“Never mind. We’re having a lot of fun. It’s medals for us—gold medals for bravery, Allan. To-morrow the board of aldermen will thank us.”
But this prediction seemed ill-founded. An instant later a half-dozen policemen advanced in a businesslike manner, and their leader announced: “Come! You are arrest.”
“Pinched! What for? We’re doing a lot of good here.”
“Oh, Lard, my God!” Allan mumbled. “I shall die and kill myself.”
“They won’t do anything to us,” Kirk assured him. “I’ve been pinched lots of times. We’ll have to quit, though, and that’s a pity. It was just getting good.”
He surrendered the hose to a fireman, who promptly retreated with it to a discreet position, then followed his captors, who were now buzzing like bees.
“Don’t get excited,” he said to Allan, noting his frightened look. “They’ll turn us loose all right.”
But a moment after they were clear of the town he was surprised to see that the negro’s captors had snapped “come-alongs” upon him in spite of his repeated promises to go quietly.
These handcuffs, Kirk saw, were of the type used upon desperate criminals, consisting of chains fitted with handles so contrived that a mere twist of the officer’s hand would cut the prisoner’s flesh to the bone.
“You don’t need to do that,” he assured the fellow who had made the arrest, but, instead of heeding his words, the men on each side of the Jamaican twisted stoutly, forcing the black boy to cry out in pain. He hung back, protesting:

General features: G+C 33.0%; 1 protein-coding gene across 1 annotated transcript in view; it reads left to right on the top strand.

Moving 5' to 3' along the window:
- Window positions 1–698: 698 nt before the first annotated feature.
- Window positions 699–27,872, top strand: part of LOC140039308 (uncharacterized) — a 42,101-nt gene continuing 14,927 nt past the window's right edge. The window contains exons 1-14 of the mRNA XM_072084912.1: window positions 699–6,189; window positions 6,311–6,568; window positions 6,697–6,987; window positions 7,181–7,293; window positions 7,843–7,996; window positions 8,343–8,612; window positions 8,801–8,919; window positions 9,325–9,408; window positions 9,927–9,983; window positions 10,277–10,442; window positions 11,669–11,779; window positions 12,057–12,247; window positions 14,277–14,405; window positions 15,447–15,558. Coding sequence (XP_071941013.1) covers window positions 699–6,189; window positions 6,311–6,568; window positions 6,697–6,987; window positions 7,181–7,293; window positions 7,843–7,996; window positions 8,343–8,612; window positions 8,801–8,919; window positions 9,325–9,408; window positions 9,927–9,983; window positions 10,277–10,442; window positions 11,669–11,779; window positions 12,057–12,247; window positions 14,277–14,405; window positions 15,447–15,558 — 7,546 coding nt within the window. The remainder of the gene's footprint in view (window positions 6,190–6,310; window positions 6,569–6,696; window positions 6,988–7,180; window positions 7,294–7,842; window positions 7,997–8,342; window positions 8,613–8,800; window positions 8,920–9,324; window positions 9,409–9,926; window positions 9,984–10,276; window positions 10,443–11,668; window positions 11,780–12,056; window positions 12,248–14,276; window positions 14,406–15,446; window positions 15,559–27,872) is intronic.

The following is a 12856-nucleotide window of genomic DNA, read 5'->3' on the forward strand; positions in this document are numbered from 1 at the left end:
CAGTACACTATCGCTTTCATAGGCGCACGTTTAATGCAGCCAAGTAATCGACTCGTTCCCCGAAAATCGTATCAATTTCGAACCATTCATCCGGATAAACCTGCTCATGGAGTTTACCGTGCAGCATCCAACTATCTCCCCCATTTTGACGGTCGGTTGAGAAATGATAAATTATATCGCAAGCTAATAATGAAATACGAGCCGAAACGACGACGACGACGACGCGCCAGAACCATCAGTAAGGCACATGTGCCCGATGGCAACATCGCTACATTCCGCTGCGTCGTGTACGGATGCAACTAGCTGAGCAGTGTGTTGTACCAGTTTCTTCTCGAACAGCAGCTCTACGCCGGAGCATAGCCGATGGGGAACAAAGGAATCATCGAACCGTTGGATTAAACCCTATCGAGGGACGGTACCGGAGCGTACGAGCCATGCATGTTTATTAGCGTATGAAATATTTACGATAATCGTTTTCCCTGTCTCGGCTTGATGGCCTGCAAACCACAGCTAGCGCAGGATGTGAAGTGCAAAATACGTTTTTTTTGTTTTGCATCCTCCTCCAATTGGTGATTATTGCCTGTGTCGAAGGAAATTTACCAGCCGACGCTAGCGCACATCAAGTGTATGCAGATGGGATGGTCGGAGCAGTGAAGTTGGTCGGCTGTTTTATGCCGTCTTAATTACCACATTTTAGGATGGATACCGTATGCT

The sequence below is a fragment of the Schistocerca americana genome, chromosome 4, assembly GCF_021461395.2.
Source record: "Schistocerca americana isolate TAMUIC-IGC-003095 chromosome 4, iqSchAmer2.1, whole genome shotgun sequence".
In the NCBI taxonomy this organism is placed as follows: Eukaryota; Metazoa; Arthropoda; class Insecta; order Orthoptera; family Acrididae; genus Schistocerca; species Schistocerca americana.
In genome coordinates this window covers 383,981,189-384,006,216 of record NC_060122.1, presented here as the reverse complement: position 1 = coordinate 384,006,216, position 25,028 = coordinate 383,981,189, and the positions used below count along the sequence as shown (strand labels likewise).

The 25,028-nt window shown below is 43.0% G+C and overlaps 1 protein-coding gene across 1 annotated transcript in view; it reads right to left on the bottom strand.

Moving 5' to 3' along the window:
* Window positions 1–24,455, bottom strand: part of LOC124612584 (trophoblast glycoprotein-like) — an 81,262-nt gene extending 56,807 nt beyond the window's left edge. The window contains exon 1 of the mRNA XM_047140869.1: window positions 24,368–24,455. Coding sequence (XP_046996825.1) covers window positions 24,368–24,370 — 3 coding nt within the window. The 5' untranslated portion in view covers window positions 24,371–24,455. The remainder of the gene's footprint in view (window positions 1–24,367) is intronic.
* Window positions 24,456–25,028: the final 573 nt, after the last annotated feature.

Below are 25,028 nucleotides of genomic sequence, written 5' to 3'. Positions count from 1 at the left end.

“All right, sar, I’ll come. I’ll come.”
But again they tightened their instruments of torture, and their victim began to struggle. At this an evil-faced man in blue struck him brutally upon the head with his club, then upon the shoulders, as if to silence his groans. The boy flung up his manacled hands to shield himself, and the light from a street lamp showed blood flowing where the chains had cut. The whole proceeding was so unprovoked, so sickening in its cruelty, that Kirk, who until this instant had looked upon the affair as a rather enjoyable lark, flew into a fury and, disregarding his own captors, leaped forward before the policeman could strike a third time. He swung his fist, and the man with the club hurtled across the street as if shot from a bow, then lay still in the gutter. With another blow he felled one of the handcuff-men, but at the same time other hands grasped at him and he was forced to lay about vigorously on all sides.
They rushed him with the ferocity of mad dogs, and he knocked them spinning, one after another. A whistle blew shrilly, other uniforms came running, more whistles piped, and almost before he realized it he found himself in the centre of a pack of lean-faced brown men who were struggling to pull him down and striking at him with their clubs. With a sudden wild thrill he realized that this was no ordinary